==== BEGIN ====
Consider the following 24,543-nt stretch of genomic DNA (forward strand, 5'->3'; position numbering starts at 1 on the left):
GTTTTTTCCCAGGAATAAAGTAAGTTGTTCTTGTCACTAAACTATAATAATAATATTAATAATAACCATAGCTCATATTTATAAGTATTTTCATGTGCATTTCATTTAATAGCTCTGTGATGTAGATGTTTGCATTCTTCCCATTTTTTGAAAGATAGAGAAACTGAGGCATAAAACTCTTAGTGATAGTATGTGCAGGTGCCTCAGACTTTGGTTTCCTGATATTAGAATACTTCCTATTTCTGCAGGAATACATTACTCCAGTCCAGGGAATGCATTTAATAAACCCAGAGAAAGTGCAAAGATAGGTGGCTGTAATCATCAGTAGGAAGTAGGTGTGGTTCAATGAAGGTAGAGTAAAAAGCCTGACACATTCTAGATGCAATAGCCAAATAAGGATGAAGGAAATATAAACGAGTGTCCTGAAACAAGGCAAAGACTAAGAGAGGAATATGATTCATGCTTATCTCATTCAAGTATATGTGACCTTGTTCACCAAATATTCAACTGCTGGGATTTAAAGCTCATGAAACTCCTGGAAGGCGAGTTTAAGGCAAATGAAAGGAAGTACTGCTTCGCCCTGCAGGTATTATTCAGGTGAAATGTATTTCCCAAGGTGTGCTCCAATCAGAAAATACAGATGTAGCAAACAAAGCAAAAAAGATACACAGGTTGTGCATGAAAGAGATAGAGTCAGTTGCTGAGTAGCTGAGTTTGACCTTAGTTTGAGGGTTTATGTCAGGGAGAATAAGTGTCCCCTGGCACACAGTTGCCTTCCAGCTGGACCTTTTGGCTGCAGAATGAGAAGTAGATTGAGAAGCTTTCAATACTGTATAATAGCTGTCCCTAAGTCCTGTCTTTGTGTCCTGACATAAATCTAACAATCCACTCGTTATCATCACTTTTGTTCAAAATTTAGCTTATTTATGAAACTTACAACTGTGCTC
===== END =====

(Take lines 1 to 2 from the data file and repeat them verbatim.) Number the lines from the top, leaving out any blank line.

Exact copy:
Consider the following 24,543-nt stretch of genomic DNA (forward strand, 5'->3'; position numbering starts at 1 on the left):
GTTTTTTCCCAGGAATAAAGTAAGTTGTTCTTGTCACTAAACTATAATAATAATATTAATAATAACCATAGCTCATATTTATAAGTATTTTCATGTGCATTTCATTTAATAGCTCTGTGATGTAGATGTTTGCATTCTTCCCATTTTTTGAAAGATAGAGAAACTGAGGCATAAAACTCTTAGTGATAGTATGTGCAGGTGCCTCAGACTTTGGTTTCCTGATATTAGAATACTTCCTATTTCTGCAGGAATACATTACTCCAGTCCAGGGAATGCATTTAATAAACCCAGAGAAAGTGCAAAGATAGGTGGCTGTAATCATCAGTAGGAAGTAGGTGTGGTTCAATGAAGGTAGAGTAAAAAGCCTGACACATTCTAGATGCAATAGCCAAATAAGGATGAAGGAAATATAAACGAGTGTCCTGAAACAAGGCAAAGACTAAGAGAGGAATATGATTCATGCTTATCTCATTCAAGTATATGTGACCTTGTTCACCAAATATTCAACTGCTGGGATTTAAAGCTCATGAAACTCCTGGAAGGCGAGTTTAAGGCAAATGAAAGGAAGTACTGCTTCGCCCTGCAGGTATTATTCAGGTGAAATGTATTTCCCAAGGTGTGCTCCAATCAGAAAATACAGATGTAGCAAACAAAGCAAAAAAGATACACAGGTTGTGCATGAAAGAGATAGAGTCAGTTGCTGAGTAGCTGAGTTTGACCTTAGTTTGAGGGTTTATGTCAGGGAGAATAAGTGTCCCCTGGCACACAGTTGCCTTCCAGCTGGACCTTTTGGCTGCAGAATGAGAAGTAGATTGAGAAGCTTTCAATACTGTATAATAGCTGTCCCTAAGTCCTGTCTTTGTGTCCTGACATAAATCTAACAATCCACTCGTTATCATCACTTTTGTTCAAAATTTAGCTTATTTATGAAACTTACAACTGTGCTC